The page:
…You and I are starting over today. I’m not some asshole who has judged you over and over again and got you wrong every single time. Trust me. Please.”

“Why?” I shook my head, completely confused by his interest. I mean, I knew that we were sexually attracted to each other, even if we wouldn’t admit it out loud, but it was something else. This was different…more intense—and I hadn’t thought anything could be more intense than the way my body came alive around Cam.

He gave a jerk of his head. “Honestly, I don’t know. All I do know is that I’ve never treated anyone the way I’ve treated you, and I’ve never met anyone who deserved it less. I like you, Jo. And whether you want to admit it or not, you need a friend.”

Cam lives below Jo and her brother and offers a safe haven for Cole after an ugly incident with their mother. This one incident fuels the bond between Cam and Jo—he’s the one confidant she’s never truly allowed herself to have and he is fully himself around her like she is with him (a fete in and of itself as Jo tends to get lost in the lives’ of her boyfriends).

Young builds the tension further with the pair as they finally break up with their significant others. The fact that the two had growing feelings for one another and were with other people is another situation where I found myself both uncomfortable and understanding of the circumstances. Once Cam and Jo get together however, the passion and intimacy are explosive to the point that they lose sight of where they are, but as we have come to know with Jo, that’s something she dearly needed to have in her life.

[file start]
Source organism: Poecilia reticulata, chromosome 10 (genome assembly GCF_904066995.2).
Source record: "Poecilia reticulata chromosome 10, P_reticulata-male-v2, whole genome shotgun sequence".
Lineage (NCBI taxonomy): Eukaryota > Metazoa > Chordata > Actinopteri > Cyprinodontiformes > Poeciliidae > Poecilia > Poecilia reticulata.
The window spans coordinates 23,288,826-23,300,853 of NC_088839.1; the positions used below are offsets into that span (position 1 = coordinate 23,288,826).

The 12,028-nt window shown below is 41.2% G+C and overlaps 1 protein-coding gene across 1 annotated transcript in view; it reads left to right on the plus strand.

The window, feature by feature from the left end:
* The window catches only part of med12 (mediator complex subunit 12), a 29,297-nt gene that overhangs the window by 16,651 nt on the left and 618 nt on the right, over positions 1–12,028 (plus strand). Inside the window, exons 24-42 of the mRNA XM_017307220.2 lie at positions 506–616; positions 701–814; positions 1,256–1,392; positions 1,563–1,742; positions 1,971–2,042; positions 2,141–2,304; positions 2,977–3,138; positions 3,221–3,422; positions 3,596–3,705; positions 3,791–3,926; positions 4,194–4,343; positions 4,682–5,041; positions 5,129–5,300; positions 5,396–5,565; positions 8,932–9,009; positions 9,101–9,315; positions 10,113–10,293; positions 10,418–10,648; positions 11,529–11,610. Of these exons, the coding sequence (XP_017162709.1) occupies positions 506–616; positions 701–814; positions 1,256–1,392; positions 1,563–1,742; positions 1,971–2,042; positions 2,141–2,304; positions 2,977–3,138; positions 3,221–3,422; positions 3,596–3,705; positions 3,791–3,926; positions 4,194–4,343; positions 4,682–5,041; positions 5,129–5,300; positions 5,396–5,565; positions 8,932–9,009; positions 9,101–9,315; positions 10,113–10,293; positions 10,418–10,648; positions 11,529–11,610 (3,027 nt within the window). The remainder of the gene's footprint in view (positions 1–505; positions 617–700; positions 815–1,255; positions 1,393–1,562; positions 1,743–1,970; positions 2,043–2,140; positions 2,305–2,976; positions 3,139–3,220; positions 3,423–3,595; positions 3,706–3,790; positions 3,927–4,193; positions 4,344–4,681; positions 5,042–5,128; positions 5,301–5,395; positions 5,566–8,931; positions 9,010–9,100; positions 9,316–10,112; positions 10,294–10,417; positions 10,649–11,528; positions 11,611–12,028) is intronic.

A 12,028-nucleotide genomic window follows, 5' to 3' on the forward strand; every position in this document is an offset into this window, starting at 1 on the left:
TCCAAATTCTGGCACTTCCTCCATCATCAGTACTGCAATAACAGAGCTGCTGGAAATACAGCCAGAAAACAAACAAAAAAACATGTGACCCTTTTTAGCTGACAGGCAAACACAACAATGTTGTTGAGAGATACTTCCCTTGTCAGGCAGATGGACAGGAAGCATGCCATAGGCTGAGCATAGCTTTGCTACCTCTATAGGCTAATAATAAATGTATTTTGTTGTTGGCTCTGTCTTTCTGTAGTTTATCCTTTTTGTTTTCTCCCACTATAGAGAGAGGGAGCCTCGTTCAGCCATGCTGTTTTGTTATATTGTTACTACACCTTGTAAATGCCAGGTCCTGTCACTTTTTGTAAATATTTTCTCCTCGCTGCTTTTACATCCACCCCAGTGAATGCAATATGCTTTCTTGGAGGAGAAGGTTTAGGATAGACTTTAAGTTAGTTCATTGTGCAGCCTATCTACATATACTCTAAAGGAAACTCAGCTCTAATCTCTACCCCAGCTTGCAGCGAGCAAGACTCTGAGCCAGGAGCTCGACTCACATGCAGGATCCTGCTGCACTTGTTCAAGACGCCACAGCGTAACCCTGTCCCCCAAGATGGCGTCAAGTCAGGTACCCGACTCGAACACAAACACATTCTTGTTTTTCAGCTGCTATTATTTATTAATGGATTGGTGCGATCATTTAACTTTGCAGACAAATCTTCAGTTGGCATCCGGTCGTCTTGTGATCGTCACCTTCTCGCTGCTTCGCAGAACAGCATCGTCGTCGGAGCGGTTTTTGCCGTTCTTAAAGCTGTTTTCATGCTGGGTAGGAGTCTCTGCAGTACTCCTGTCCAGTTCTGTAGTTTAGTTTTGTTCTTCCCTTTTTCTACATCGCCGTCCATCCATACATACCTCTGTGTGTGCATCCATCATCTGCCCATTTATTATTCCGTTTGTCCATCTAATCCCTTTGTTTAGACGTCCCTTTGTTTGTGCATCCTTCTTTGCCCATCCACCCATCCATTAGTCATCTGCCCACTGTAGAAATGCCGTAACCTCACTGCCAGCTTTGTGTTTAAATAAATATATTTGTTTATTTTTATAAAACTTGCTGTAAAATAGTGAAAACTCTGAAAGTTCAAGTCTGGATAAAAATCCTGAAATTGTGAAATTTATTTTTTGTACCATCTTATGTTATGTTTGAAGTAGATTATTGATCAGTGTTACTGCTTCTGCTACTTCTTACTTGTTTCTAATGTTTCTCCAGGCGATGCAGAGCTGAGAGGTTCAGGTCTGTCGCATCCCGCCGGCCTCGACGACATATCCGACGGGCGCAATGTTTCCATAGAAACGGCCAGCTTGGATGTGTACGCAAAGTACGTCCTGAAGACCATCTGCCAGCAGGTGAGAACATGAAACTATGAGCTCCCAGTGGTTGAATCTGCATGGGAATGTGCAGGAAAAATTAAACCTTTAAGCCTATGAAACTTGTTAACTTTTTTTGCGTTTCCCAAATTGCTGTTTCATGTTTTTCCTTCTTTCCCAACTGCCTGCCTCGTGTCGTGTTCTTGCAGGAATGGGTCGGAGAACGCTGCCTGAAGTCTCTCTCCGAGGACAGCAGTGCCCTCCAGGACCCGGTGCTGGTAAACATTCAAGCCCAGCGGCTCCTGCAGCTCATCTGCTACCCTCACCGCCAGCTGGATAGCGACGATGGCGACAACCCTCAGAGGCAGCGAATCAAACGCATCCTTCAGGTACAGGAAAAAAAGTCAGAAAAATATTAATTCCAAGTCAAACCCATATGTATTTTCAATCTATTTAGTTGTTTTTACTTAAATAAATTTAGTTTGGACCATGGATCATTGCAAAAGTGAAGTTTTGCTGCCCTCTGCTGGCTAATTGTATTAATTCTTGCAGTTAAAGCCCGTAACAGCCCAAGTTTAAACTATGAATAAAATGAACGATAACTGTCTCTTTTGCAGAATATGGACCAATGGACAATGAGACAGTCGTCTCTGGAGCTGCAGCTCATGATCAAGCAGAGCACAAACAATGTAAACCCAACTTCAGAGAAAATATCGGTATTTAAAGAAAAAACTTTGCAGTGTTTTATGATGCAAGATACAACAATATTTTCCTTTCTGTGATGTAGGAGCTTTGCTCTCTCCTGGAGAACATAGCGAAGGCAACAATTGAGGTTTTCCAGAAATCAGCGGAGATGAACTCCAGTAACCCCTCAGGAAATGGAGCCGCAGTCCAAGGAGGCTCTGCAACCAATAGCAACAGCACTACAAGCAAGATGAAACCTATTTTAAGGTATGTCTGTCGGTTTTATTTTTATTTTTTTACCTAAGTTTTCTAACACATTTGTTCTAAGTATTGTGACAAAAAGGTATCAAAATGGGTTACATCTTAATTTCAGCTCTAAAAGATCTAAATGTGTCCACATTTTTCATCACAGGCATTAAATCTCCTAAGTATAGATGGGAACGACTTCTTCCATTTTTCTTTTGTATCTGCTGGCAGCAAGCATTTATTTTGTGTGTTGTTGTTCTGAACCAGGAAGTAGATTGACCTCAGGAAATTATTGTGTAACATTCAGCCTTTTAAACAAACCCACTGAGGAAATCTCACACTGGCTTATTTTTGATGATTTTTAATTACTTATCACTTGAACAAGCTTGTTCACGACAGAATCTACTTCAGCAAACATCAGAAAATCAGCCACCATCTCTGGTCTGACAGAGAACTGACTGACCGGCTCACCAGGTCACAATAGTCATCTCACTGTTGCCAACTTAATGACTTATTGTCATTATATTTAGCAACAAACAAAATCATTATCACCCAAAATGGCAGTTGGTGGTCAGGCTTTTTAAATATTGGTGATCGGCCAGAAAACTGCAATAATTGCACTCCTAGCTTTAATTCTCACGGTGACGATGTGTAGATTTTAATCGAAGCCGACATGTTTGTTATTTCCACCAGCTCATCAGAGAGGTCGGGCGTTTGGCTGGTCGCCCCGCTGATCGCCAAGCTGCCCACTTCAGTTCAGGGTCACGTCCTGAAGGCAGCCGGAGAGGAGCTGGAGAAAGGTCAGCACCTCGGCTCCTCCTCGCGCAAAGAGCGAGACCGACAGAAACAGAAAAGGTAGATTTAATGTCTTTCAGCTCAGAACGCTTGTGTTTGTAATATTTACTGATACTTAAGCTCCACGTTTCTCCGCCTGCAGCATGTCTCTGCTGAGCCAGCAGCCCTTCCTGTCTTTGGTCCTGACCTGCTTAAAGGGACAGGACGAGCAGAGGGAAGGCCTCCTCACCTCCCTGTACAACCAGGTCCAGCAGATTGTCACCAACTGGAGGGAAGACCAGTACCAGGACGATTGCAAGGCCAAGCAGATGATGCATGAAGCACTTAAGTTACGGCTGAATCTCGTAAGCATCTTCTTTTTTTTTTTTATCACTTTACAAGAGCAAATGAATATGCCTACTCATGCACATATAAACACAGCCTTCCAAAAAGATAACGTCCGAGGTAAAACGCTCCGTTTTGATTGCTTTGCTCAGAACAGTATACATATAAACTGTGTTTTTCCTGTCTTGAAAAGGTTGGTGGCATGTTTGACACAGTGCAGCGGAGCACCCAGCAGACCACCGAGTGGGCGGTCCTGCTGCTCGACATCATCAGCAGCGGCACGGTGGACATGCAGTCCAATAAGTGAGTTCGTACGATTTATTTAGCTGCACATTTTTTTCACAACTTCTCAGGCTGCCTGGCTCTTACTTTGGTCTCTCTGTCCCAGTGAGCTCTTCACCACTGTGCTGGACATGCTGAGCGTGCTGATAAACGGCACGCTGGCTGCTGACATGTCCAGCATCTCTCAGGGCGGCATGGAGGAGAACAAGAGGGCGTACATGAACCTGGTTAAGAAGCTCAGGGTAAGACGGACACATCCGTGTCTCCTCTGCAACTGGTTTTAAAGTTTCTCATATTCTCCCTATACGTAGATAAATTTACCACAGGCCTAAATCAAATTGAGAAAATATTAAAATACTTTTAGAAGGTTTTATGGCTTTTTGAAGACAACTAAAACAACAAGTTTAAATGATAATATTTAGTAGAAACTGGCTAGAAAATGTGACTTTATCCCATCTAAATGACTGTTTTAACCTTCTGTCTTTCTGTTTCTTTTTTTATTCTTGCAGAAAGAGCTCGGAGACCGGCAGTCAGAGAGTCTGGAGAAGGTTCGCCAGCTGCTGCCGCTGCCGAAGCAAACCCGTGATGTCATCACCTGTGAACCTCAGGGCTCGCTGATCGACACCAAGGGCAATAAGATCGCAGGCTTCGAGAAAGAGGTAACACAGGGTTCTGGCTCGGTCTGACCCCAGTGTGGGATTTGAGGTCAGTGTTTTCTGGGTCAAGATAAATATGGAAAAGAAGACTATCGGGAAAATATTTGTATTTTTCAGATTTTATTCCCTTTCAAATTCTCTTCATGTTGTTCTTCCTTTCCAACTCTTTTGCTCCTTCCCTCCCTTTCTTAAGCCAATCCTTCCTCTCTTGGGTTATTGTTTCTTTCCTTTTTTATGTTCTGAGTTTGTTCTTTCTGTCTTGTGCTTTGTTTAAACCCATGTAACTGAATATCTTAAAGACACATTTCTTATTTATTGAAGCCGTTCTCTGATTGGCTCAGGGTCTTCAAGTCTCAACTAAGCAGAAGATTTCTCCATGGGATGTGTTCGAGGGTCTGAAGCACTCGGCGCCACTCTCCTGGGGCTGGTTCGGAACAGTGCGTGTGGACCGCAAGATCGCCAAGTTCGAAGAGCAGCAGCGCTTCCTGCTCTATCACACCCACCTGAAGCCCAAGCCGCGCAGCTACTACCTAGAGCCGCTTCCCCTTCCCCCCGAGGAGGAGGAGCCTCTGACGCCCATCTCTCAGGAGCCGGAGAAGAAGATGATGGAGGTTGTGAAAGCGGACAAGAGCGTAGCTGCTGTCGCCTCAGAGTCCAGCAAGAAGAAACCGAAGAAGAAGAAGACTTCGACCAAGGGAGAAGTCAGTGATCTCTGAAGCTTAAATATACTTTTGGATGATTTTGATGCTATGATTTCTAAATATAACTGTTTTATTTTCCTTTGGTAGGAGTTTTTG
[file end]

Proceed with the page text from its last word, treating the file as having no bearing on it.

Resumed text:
“Do you need me to fetch another size, or is the dress okay?”

Go away! My wide eyes met Cameron’s in the mirror and he gave me no indication of what I should do. He was still inside me, for Christ’s sake. I almost laughed at that and glanced back at the curtain. “Everything’s great. In fact…it’s a perfect fit.”

At the innuendo, Cameron collapsed against my back, his laughter muffled in my hair, his shoulders shaking with amusement. It also cause him to jostle inside me, setting off little aftershocks of lust.

“Okay…” Her voice trailed off as she wandered away from the curtain.

“Do you think they heard us?”

He gave a low back of laughter. “I don’t give a shit.”

And he meant it.

Samantha Young handles her characters with care and handles their issues both with gentleness but doesn’t shy away from the bluntness needed to heal and address these issues. Down London Road will definitely not disappoint people new to the series, nor those still following the antics of Club 39. The story builds on a cast of characters that are both familiar and new (Joss and Braden are still big features in this book and you get an update on their lives) and leaves us with characters we have grown to love as friends. It’s definitely a must-read for me as are all future Samantha Young books.

Learn more about or pre-order a copy of Down London Road by Samantha Young before its May 7 release:

Buy at AmazonBuy at Barnes and NobleBuy at iTunes


Jennifer Proffitt is a Midwest transplant to New York City. She spends most of her time reading and writing about romance, but you can follow her other adventures on Twitter @JennProffitt. She works for Heroes and Heartbreakers and Criminal Element.

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1. Conalu
Loved On Dublin Street... Looking forward to this book!!!